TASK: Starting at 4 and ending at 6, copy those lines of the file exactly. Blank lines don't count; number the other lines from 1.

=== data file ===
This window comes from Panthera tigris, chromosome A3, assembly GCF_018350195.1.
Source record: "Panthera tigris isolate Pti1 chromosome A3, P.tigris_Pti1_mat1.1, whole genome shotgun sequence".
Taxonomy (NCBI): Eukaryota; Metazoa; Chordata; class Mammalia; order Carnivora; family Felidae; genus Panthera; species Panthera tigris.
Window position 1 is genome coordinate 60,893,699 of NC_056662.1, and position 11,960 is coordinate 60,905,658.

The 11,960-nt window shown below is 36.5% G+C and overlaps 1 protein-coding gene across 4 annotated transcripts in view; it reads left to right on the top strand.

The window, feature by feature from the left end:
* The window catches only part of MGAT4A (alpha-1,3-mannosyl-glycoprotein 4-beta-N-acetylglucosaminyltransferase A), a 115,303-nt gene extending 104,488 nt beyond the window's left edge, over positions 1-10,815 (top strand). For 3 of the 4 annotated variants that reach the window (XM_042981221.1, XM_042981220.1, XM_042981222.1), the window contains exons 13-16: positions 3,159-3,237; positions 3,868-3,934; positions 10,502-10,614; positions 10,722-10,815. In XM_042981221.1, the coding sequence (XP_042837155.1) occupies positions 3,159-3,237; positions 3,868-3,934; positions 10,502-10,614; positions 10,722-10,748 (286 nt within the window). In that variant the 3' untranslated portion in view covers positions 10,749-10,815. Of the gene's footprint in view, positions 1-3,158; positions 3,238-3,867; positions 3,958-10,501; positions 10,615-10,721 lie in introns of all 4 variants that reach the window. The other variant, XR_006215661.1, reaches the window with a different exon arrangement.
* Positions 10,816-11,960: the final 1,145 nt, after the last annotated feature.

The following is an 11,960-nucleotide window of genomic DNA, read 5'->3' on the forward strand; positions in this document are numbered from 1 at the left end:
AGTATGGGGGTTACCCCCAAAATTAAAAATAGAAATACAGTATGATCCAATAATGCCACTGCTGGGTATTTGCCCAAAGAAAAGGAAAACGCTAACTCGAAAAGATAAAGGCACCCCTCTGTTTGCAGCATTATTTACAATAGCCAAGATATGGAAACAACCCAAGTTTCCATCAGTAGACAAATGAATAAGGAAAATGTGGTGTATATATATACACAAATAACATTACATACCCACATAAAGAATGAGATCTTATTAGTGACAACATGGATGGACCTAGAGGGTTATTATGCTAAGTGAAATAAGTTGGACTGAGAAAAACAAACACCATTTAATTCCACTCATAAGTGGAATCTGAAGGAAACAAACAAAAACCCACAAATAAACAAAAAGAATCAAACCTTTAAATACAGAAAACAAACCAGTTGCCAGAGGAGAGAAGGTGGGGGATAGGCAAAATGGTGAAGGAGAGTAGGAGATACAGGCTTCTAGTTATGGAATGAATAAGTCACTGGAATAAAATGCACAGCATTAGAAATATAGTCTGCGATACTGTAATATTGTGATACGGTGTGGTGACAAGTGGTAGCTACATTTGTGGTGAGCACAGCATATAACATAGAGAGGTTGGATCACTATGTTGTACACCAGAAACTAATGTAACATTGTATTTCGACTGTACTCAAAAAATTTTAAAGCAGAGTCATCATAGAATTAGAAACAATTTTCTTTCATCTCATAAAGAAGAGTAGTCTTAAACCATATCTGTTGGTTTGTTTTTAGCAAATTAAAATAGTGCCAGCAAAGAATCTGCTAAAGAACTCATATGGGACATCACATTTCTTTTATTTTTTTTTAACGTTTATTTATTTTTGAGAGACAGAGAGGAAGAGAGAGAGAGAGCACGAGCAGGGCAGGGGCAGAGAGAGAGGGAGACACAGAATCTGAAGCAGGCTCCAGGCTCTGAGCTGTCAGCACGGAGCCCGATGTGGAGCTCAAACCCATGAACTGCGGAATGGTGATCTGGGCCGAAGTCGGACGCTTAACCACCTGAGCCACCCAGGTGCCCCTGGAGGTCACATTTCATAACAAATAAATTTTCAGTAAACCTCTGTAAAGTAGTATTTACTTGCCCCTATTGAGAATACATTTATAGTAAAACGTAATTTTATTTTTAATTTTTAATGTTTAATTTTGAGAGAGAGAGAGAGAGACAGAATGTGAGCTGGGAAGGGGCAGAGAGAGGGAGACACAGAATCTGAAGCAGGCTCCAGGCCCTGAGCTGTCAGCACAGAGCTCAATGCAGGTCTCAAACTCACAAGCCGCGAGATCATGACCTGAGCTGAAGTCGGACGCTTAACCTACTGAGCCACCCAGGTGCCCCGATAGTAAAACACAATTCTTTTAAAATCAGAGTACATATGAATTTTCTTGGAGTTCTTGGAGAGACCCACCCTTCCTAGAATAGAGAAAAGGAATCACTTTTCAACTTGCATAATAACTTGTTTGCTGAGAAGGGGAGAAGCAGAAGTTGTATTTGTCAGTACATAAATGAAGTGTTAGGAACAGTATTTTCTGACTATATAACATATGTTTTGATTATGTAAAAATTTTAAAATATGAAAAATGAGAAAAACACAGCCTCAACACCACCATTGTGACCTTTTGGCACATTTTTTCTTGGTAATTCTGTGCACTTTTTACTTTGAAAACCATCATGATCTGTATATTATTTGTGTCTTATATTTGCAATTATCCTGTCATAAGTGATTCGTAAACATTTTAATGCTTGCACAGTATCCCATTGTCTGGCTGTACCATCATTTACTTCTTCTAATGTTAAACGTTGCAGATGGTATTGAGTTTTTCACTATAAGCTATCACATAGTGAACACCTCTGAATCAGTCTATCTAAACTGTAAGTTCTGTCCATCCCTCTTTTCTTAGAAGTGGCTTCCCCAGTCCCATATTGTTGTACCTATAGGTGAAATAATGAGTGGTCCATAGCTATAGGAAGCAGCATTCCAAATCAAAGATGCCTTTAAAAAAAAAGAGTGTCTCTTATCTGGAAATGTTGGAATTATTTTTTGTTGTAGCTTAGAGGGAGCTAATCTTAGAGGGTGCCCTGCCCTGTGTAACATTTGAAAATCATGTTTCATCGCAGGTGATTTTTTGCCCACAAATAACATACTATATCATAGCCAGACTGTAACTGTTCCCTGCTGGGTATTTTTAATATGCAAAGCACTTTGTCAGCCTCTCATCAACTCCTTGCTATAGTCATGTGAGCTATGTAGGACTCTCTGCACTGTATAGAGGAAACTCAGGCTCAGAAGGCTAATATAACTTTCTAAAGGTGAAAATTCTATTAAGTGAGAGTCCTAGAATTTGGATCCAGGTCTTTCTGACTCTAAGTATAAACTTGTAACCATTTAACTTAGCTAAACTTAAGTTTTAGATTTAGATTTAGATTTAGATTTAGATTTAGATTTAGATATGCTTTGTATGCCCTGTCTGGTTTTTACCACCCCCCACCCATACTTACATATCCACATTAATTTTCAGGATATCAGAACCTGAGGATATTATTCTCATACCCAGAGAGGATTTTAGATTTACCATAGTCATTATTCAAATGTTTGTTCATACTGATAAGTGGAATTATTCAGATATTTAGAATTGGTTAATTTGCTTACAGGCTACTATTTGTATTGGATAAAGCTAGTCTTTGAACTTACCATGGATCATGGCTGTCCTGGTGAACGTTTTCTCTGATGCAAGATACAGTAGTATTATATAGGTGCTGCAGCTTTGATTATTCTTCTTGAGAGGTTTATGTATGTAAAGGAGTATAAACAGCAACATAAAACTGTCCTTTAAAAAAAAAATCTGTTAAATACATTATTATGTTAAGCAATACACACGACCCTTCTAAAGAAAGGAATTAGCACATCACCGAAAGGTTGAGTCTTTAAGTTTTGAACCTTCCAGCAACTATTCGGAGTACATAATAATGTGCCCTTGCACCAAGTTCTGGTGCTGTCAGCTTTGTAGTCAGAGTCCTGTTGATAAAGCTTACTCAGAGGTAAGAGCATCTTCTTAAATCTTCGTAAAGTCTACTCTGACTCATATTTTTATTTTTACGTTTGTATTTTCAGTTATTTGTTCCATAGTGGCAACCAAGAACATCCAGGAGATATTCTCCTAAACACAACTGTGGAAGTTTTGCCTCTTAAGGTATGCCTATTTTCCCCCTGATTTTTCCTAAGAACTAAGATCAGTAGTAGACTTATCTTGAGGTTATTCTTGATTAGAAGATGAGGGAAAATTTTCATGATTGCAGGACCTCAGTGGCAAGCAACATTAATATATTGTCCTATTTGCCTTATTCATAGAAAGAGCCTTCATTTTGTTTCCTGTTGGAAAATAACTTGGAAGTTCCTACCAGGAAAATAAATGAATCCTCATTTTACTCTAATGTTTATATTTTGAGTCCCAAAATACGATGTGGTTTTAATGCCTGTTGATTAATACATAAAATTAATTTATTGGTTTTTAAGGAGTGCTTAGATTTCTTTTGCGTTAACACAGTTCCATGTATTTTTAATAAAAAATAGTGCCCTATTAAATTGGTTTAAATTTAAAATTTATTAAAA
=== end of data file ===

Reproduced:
Window position 1 is genome coordinate 60,893,699 of NC_056662.1, and position 11,960 is coordinate 60,905,658.

The 11,960-nt window shown below is 36.5% G+C and overlaps 1 protein-coding gene across 4 annotated transcripts in view; it reads left to right on the top strand.

The window, feature by feature from the left end: